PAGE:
- Early June is time to thin your beets to 3” apart should you wish to harvest baby beets or 5-6” should you wish them to grow larger. Either pull out or cut off the Harvest spinach, lettuce, radishes and arugula daily. As the days become hotter, the lettuce will become increasingly bitter and less tasty. These plants will also produce flowers or ‘bolt’, after which the foliage becomes extremely bitter, so it is important to harvest while the plants are smaller. Once the plants begin to bolt, remove them and plant summer squash, okra, cucumbers, pole beans, or other vegetables that will provide a yield in 65-70 days (September into October).
- Early June is time to thin your beets to 3” apart should you wish to harvest baby beets or 5-6” should you wish them to grow larger. Either pull out or cut off the baby foliage, should you not wish to disturb the soil. Don’t throw away the leaves either, since they are a great addition to salads!
- It is not too late to plant tomatoes. Planting in June often avoids the problems with early blight as well! If the plants are leggy, bury the stem up to the first true leaf, as the stem will produce roots and yield a sturdier plant. As the tomatoes grow, make certain that they are staked, lifting the fruit to come off the ground and reducing the chance of decay.
- For tomatoes, it is ideal to pinch off the lower shoots up to the point of the first flower cluster (pictured at right). This will allow for a more manageable plant and a more sustainable crop of fruit.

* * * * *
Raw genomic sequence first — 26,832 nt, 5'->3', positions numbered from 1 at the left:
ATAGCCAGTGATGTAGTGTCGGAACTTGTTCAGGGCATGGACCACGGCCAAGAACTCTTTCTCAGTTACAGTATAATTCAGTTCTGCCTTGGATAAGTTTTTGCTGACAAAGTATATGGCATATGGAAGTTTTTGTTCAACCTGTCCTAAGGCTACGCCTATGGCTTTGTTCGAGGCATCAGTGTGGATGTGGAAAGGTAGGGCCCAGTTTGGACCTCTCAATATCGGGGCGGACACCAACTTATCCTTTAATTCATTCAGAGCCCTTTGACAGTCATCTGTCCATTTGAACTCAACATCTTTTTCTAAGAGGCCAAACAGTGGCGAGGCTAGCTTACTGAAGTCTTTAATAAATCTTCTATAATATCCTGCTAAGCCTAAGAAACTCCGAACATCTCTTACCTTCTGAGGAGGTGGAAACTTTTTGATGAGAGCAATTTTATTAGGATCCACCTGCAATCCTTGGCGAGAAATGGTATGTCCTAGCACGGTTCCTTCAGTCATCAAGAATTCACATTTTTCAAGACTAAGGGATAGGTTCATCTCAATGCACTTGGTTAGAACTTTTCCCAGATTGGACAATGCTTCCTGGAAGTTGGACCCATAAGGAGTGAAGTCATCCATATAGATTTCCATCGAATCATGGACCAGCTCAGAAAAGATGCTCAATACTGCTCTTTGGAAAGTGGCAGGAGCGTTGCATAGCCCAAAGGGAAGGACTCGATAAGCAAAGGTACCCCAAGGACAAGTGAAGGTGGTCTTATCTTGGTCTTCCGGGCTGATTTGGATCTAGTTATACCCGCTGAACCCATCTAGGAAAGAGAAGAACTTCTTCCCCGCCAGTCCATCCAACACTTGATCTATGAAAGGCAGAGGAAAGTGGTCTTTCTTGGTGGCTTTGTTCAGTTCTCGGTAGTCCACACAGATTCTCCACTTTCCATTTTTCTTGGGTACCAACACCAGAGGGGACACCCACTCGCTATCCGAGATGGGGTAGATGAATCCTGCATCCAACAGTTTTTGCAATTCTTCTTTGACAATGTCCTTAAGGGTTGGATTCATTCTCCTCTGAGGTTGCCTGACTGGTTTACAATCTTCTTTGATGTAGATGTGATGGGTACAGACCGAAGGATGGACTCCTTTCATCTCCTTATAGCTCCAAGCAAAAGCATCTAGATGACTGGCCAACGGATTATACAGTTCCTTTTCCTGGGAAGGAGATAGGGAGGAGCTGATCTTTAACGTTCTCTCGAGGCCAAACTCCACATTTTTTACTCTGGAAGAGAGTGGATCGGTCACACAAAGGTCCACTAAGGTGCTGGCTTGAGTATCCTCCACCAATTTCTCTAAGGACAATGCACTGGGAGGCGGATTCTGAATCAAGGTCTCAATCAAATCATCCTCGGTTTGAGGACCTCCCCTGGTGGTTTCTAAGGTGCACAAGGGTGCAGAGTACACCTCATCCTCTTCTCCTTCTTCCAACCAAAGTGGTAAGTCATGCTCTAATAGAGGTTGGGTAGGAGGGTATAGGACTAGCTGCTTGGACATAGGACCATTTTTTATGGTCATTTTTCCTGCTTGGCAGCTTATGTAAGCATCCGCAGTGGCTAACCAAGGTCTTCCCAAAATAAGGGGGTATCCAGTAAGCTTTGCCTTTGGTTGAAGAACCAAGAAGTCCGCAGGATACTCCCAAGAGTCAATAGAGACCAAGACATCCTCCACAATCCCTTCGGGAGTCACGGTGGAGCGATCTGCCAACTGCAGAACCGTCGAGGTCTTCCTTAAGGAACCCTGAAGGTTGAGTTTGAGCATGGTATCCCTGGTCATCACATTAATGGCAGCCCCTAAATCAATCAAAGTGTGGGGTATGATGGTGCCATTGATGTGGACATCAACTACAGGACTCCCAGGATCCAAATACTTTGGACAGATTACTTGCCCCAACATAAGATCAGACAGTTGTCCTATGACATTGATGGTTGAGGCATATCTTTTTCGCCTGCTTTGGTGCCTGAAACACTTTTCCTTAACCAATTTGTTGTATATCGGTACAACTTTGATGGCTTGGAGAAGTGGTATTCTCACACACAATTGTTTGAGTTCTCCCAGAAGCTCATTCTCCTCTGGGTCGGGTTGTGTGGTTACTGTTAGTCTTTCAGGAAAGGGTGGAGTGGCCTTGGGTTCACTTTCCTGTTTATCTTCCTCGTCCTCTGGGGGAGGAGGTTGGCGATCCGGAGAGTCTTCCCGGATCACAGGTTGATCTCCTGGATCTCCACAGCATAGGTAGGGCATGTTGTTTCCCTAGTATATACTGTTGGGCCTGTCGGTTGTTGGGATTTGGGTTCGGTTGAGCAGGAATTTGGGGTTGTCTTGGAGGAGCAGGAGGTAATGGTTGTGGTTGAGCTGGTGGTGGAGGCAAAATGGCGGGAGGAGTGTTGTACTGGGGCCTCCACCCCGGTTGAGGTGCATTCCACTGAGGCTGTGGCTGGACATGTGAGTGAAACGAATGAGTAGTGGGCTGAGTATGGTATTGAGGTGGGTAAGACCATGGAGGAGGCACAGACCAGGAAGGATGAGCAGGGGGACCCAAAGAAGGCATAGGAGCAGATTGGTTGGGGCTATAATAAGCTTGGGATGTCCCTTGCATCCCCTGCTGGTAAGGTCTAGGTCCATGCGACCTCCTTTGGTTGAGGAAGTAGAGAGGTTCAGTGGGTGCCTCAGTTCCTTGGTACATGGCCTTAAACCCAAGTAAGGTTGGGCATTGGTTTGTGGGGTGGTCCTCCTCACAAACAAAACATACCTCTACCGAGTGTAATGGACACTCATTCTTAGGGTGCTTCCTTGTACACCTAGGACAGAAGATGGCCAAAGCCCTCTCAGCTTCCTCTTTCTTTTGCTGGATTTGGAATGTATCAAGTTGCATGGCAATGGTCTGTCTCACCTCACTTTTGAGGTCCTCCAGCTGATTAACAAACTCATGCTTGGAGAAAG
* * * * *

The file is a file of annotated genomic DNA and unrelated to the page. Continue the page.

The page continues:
- Plant Eggplant, Peppers, Okra, Basil and other plants that prefer heat of summer early in the month.
- Mulch vegetables with newsprint or cardboard covered with straw, reducing weeds and water loss. This is ideal for Heirloom tomatoes since they need consistent soil moisture in order to discourage splitting of the fruit. You can also mulch with lawn clippings provided that herbicides or insecticides were not applied to the turf.
- Stop harvesting asparagus and rhubarb. They need to produce stalks and leaves of sufficient size in order to develop the energy reserves for next year’s harvest (the same reason that you do not remove bulb foliage until it has turned totally brown).
- Compost! If you have yet to set up a composting bin, this is a good time to start. Not only can most weeds (without seeds) go into the bin, but so can bolted lettuce plants and greens left from the dinner table. It is a great way to do our part to help reduce landfill waste.
State Program Leader in Home and Public Horticulture, NJAES